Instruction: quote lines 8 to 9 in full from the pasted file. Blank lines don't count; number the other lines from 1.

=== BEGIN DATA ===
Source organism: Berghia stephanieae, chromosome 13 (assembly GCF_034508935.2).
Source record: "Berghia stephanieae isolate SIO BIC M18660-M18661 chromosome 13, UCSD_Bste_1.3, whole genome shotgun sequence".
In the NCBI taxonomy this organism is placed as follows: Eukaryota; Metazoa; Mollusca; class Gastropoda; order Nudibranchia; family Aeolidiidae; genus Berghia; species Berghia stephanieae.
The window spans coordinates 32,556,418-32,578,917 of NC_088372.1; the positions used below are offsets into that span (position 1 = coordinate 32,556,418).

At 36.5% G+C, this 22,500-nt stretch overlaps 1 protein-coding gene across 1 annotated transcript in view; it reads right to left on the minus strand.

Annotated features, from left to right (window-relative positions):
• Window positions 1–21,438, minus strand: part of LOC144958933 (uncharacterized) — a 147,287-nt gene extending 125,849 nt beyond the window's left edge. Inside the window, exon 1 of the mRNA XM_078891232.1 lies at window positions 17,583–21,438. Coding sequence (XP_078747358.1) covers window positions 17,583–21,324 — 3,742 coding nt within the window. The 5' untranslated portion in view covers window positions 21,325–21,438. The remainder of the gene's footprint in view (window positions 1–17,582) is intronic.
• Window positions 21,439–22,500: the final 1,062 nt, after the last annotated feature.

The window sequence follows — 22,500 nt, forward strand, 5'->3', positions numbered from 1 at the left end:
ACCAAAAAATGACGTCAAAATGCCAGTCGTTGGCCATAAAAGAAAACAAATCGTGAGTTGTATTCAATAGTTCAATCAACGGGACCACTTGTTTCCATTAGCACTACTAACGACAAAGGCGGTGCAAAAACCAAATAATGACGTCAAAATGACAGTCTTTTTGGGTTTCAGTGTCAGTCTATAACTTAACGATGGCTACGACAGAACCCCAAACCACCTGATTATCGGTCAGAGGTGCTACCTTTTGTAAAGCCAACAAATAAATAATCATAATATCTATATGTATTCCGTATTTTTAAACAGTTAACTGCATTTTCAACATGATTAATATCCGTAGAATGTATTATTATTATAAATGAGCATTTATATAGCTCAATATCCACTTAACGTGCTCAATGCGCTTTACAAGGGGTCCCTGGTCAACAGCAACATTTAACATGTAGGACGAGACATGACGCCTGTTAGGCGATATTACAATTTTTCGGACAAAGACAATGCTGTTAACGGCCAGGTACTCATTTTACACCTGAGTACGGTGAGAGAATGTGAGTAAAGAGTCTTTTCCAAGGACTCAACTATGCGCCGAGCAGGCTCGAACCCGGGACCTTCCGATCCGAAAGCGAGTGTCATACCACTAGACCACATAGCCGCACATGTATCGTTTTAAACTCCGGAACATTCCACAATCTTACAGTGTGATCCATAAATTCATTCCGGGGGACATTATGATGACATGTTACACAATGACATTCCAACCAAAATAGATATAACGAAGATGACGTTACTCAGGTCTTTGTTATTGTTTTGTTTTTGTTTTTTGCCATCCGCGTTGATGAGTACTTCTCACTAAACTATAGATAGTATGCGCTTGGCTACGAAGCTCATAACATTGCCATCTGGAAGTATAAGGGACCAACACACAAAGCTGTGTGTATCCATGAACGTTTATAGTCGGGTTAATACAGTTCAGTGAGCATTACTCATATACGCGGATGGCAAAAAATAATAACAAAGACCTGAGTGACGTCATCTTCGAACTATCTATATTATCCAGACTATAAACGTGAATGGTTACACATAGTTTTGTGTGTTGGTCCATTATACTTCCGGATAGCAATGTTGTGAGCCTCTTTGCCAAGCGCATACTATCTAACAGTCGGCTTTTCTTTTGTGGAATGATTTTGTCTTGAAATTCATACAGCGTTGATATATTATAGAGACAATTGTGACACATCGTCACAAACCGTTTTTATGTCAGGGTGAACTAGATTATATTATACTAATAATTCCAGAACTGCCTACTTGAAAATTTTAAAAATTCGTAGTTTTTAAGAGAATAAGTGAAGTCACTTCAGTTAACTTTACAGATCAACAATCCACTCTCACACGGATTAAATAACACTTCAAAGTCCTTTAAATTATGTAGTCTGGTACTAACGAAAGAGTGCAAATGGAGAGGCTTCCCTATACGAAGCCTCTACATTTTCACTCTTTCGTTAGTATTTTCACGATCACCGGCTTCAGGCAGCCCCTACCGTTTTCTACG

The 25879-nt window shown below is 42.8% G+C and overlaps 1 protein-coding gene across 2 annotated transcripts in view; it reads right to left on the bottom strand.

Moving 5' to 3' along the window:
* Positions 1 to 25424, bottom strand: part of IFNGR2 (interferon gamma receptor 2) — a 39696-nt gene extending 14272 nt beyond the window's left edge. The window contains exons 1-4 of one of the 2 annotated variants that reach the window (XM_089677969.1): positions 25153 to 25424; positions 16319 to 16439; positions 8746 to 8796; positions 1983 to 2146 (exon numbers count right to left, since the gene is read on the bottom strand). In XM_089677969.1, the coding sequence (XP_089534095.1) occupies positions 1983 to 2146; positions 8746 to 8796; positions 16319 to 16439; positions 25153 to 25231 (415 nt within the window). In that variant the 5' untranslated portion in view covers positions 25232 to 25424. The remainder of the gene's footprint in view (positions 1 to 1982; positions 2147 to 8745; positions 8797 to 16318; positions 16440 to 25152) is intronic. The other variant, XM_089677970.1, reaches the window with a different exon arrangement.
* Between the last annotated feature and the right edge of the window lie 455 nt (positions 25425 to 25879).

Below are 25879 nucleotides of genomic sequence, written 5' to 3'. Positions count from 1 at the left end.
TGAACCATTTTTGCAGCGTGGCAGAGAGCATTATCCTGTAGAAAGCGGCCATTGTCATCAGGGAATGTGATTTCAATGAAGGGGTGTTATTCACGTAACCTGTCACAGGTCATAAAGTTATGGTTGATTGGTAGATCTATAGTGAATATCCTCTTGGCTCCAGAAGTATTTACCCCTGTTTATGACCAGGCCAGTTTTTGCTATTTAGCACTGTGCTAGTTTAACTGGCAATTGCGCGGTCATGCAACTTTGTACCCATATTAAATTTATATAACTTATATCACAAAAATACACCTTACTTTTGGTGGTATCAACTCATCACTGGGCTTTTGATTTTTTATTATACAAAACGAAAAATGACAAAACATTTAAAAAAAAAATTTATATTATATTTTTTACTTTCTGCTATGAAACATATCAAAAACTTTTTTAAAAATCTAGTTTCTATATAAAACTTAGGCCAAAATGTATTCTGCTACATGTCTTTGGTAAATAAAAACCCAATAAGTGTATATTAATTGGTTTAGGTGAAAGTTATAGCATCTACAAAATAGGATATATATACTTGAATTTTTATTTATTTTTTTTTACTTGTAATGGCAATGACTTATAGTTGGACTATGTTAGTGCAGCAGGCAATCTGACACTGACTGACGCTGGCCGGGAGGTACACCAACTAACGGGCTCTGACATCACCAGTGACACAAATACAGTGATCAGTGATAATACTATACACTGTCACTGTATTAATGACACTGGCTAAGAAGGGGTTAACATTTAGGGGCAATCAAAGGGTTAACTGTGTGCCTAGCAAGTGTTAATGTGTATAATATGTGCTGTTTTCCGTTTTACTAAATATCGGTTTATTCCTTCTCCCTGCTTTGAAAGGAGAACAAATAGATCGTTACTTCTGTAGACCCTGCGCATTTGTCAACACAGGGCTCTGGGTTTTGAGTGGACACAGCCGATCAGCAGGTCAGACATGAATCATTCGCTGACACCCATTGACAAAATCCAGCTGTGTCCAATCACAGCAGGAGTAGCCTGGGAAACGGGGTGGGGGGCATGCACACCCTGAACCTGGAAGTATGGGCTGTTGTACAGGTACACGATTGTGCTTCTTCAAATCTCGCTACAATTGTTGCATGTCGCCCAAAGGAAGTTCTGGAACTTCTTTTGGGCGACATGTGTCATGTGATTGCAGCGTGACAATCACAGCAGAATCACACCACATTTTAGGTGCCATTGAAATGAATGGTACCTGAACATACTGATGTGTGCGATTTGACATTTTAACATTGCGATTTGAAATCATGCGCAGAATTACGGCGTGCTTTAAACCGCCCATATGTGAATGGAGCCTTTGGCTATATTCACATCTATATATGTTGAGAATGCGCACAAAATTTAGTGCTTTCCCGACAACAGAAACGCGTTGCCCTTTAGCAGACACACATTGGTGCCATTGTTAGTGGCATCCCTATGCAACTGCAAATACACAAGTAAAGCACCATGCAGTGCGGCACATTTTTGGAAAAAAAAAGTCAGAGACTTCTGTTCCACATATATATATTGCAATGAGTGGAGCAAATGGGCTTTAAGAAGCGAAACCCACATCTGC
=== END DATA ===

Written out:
• Window positions 21,439–22,500: the final 1,062 nt, after the last annotated feature.

The window sequence follows — 22,500 nt, forward strand, 5'->3', positions numbered from 1 at the left end: